Independent Living Program Helps Older Youth Transition to Adulthood

Blog > Independent Living Program Helps Older Youth Transition to Adulthood
Independent Living Program Helps Older Youth Transition to Adulthood

Formerly offered through the Residential Treatment Services (RTS) program, The Chase Home’s Independent Living Program (ILP) is now accepting direct referrals from outside agencies and the state of NH, an important development according to staff.

“ILP was something we offered to youth aging out of the system without adequate support to live on their own, but we had to fund it entirely ourselves,” said Executive Director Meme Wheeler. “The State recognized this gap and is now funding the program as well as referring youth to it…This is a huge development.”

Available to youth, ages 18 – 21, ILP offers apartment-style living and transition services designed to help them gain life skills across all areas of their lives.  “We work with youth to gain necessary life skills, such as education, job placement, driver’s license, money management, and mental health stability,” added Wheeler. 

Noting it is difficult for any youth to transition to adulthood, ILP Coordinator Jyana Doran said it is “especially tough” for those aging out of the state system. “These youth often face insurmountable issues, such as unemployment, food insecurity, homelessness, incarceration, and early pregnancy, which makes their trajectory in life dim,” she said. “These issues are often faced alone.”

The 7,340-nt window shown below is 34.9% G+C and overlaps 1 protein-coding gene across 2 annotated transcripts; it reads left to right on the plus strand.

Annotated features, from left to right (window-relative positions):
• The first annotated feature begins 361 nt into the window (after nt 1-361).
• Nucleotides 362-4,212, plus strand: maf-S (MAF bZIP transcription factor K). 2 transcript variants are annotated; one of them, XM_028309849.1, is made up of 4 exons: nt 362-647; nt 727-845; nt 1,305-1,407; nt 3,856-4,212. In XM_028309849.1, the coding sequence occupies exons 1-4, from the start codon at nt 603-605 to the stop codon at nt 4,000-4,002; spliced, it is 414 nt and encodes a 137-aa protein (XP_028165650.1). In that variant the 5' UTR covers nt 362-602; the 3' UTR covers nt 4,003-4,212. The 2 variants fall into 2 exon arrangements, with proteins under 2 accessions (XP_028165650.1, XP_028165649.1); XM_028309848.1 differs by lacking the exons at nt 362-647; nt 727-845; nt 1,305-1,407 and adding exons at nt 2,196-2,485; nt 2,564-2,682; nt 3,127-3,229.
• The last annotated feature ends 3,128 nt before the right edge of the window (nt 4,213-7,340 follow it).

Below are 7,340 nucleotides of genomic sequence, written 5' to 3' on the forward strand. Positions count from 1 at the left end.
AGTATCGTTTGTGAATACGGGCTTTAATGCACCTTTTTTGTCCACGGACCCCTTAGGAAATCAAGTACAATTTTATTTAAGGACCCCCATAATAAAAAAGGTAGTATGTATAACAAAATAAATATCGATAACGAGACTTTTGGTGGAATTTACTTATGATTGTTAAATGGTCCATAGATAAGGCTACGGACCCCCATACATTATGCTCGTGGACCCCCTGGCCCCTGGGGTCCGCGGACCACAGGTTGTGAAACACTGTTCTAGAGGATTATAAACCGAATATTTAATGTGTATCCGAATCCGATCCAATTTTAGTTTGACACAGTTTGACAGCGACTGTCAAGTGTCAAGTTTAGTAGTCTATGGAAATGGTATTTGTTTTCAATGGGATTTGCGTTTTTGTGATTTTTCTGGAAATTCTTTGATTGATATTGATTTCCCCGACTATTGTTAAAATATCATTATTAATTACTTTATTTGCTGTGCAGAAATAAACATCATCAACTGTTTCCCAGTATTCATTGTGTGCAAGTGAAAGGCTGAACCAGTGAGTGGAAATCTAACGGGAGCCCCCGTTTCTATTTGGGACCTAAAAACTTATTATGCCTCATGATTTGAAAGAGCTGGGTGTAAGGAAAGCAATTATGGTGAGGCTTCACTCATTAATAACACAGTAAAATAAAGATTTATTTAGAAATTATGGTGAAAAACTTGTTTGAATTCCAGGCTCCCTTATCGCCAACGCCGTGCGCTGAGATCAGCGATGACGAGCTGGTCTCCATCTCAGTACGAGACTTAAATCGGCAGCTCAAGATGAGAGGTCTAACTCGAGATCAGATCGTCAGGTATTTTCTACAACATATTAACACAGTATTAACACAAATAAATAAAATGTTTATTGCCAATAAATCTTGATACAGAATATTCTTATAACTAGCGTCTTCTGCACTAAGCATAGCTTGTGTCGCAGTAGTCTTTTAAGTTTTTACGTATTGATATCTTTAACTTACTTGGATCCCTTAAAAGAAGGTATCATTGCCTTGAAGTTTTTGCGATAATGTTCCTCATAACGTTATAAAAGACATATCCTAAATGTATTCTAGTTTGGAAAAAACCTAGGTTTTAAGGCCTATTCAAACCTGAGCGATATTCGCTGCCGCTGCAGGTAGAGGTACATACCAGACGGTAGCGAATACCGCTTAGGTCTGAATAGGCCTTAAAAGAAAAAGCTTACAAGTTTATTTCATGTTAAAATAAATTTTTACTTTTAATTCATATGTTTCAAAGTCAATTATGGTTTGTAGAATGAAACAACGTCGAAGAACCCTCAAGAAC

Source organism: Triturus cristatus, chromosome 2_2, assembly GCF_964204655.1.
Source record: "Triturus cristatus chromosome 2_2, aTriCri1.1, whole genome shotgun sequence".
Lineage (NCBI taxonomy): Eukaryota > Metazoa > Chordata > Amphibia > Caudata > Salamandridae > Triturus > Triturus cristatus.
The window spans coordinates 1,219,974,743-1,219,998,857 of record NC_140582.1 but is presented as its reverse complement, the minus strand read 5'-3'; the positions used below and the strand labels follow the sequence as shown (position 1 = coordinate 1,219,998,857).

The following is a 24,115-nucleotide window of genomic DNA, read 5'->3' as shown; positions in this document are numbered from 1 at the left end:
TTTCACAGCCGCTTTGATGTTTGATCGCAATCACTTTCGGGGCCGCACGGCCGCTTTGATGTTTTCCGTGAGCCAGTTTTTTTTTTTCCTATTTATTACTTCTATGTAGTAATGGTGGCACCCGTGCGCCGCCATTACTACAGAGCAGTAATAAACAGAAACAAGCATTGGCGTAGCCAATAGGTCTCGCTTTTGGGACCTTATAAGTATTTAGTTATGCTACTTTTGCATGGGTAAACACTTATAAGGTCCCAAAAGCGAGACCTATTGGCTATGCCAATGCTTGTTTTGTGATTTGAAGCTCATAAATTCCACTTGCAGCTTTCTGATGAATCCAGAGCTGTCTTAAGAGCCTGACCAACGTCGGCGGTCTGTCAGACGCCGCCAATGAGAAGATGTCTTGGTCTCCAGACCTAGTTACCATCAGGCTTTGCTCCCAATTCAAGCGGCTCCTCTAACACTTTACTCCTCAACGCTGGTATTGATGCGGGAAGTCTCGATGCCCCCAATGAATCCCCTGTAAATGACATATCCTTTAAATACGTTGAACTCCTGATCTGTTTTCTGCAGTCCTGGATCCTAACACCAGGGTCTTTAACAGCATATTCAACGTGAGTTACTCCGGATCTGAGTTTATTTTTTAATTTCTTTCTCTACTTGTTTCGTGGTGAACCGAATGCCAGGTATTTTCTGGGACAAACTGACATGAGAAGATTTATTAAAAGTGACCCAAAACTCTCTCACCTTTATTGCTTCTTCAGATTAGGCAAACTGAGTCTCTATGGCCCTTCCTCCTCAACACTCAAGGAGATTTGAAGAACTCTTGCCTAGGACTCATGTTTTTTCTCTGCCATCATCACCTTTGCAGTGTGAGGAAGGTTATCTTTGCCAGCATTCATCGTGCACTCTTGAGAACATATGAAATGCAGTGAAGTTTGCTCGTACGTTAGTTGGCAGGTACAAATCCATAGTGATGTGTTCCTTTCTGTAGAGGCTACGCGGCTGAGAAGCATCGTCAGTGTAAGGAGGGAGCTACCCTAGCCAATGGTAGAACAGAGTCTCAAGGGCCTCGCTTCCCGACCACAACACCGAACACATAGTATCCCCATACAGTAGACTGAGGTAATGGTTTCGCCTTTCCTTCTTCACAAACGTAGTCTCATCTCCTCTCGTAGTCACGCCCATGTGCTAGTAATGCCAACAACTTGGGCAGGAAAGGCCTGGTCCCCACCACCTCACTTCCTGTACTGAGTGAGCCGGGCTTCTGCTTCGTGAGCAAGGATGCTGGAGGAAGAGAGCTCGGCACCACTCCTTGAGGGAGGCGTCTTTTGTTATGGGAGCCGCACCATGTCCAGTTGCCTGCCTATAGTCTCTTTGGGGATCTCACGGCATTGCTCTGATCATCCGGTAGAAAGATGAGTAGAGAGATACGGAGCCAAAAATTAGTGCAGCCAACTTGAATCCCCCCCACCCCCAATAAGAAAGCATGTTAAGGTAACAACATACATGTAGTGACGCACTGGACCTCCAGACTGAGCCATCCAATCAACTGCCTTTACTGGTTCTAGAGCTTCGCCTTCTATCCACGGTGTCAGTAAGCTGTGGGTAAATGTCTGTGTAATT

ILP is accredited by CARF International, an independent, nonprofit accrediting body that establishes consumer-focused standards to help organizations measure and improve the quality of their programs and services. According to Wheeler, this accreditation along with NH state certification are functionally important credentials.

“We are only one of four programs in the state accredited and certified in Independent Living Services,” she said. “The goal is to provide wrap-around support, services, and resources to prepare youth for their future as self-sufficient, confident, and positive contributors to society.”

Funding by the state of NH, however, does not mean fundraising is no longer necessary, noted Wheeler, who said the true cost of services often exceeds what is budgeted. “Technology changes rapidly in our field and we make every effort to provide our staff with the absolute best training, both of which cost money,” she explained. “Our vision is to be the change agent in the state regarding older youth in need of transition services.”

As far as ILP is concerned, Wheeler expressed optimism regarding its future. “We have plans to expand the program, offer more apartments, and do whatever we can to be the lifeline for older youth in dire circumstances,” she said. “The investments we make now will pay dividends in the future that will more than make up for the costs incurred today.”

Founded in 1877, The Chase Home in Portsmouth provides at-risk youth across the state with prevention, early intervention, residential, and community-based services. Some youth are served in the community while others live at The Chase Home.